This is an installment of our Interview with a Flowgi series, in which we feature our many talented Flow Yoga team members in a Q&A format.

Obviously the name Power Hour says a lot, and we know the course description, but as a seasoned teacher how do you define this class?

This class is designed to move a student, in a very short period of time through a balanced practice. To focus on building heat, strength and flexibility – but also to look at how the body moves. Most of us at Flow strive to balance the body from head to toe. Some classes are designed differently (yin,restorative for example) but when we can get a good balance of it all – it’s the most rewarding class to teach and to take. You should feel rejuvenated, balanced and ready to take on the day!

Is it only poses from Ashtanga, or does Power Hour employ other unique forms of asana?

This is an interesting question. Poses don’t belong to Ashtanga or Iyengar – they are just postures. But what we do is base the format on the Ashtanga series. So you start with Namaskars to build heat and slowly warm up the body; standing postures to further deepen the openings in the hamstrings, quads and spine; balancing postures to keep you focused on your breathing and strength; and then it’s on to seated postures, core strength, back bending and inversions. But the poses themselves you will see in any Vinyasa class. Vinyasa is Ashtanga! 🙂

Speaking of Ashtanga, what’s it all about in your words?

Ahhhhh, healing. In fact, many students know that a year ago I could barely move. I couldn’t twist, bind or barely do a forward fold due to an injury in my back. A year ago today I couldn’t do revolved triangle. Today, just now actually, I moved through the entire Primary Series at home with the exception of about 4 postures. Ashtanga Primary Series is called Yoga Chikitsa – Yoga Therapy. And the more I move through my time as a “yogi” the more I teach the public, and the more I lead teacher trainings, the more I rely on this practice for myself. I have literally healed my body through this practice. I am sure anyone could find their own discipline to do this as well – but for me – it was and is Ashtanga. Sure it’s HARD – but life is hard. In the challenging moments, when I want to give up, cry, what have you – I am typically able to find some sort of magic – lightness and release. But it’s taken a long time to get here.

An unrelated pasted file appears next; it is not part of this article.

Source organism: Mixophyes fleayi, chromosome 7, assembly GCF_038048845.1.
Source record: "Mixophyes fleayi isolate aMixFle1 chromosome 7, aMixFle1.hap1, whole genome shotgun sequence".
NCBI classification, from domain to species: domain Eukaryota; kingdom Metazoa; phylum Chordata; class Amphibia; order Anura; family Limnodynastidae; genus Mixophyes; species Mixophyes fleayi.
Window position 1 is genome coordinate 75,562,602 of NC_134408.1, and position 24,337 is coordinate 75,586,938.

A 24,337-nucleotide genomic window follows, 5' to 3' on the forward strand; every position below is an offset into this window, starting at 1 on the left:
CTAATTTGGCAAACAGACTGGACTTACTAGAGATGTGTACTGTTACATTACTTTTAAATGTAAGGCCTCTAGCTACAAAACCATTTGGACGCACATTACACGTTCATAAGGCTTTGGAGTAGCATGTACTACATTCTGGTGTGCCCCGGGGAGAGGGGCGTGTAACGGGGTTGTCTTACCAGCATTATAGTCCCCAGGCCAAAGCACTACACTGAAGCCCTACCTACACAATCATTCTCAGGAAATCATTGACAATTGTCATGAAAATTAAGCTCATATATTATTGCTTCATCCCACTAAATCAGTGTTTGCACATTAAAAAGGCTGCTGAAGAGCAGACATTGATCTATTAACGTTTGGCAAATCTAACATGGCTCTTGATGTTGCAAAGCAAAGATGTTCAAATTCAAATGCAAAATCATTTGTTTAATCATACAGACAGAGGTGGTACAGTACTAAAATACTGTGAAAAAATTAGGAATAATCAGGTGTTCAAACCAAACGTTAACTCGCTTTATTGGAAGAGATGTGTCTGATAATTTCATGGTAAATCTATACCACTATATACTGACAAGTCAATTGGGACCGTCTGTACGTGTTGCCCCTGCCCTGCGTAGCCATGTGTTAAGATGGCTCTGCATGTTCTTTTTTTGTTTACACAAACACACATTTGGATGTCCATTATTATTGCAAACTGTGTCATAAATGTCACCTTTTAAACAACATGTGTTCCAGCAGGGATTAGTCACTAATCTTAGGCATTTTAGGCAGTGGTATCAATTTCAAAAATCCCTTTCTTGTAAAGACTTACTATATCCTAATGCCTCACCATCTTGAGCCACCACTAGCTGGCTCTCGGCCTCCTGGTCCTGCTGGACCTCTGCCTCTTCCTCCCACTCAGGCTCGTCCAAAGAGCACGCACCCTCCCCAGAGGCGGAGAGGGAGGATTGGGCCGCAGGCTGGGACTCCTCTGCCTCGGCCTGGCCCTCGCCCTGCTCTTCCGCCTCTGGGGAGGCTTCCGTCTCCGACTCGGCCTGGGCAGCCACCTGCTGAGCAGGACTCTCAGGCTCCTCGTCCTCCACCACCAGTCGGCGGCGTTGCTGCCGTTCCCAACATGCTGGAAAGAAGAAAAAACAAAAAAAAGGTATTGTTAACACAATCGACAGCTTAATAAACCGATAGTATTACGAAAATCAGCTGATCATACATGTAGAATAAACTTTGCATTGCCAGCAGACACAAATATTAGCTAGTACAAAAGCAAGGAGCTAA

Clearly both Ashtanga and Power Hour are challenging, but are they too challenging for the more recreational Flowgi? 

No! I’m going to keep this answer simple. Yoga meets you where you are in the body that you show up with. I think these practices seem “un-attainable” to the recreational Flowgi, or Yogi in general, because of our ego 🙂 If you can realize that your body today is different than yesterday, and will be different than tomorrow – these practices shouldn’t be any easier or harder then lets say – Yin Yoga… which has it’s own set of challenges.

We’ve heard it said that Ashtanga is the most popular form of yoga for men, what do you attribute this to? 

Hmmm. I don’t now. Probably because you sweat, you are challenged, but also men have tremendous upper body strength and this practice, when practiced in its true form, requires a lot of upper body/core strength. I would have to guess that this is why 🙂

Does the class delve at all into Ashtanga’s philosophy regarding the Eight Limbs, and if so, how? What’s that all about to you?

Each instructor at Flow brings a different aspect to the practice. When I teach the full series, I like to discuss the 8 limbs and explain what we are doing beyond just the asanas. However, in a 1 hour class, it’s hard to do this. Most of us try to use a concentration for the students, but we don’t get too deep in the weeds. That’s a whole other class!

Knowing how much you enjoy Ashtanga, what advice would you give to someone who enjoys it but struggles with its many difficult poses?

Just take your time! You will do the pose when you are meant to. 2 years ago I was able to do all the postures in the primary series. Today, I cannot. It’s just what happens – and if you understand the bigger picture – which is that you are there to heal yourself not injure yourself, and to focus on positive thoughts vs. self-defeating ones then the postures don’t matter anymore and it really becomes a practice of patience and self-reflection.

Thanks for spending some time with the Flow Blog, we really appreciate it.

Thank you for asking me to share my ideas on Power Hour, Ashtanga and this awesome practice of yoga-asana!





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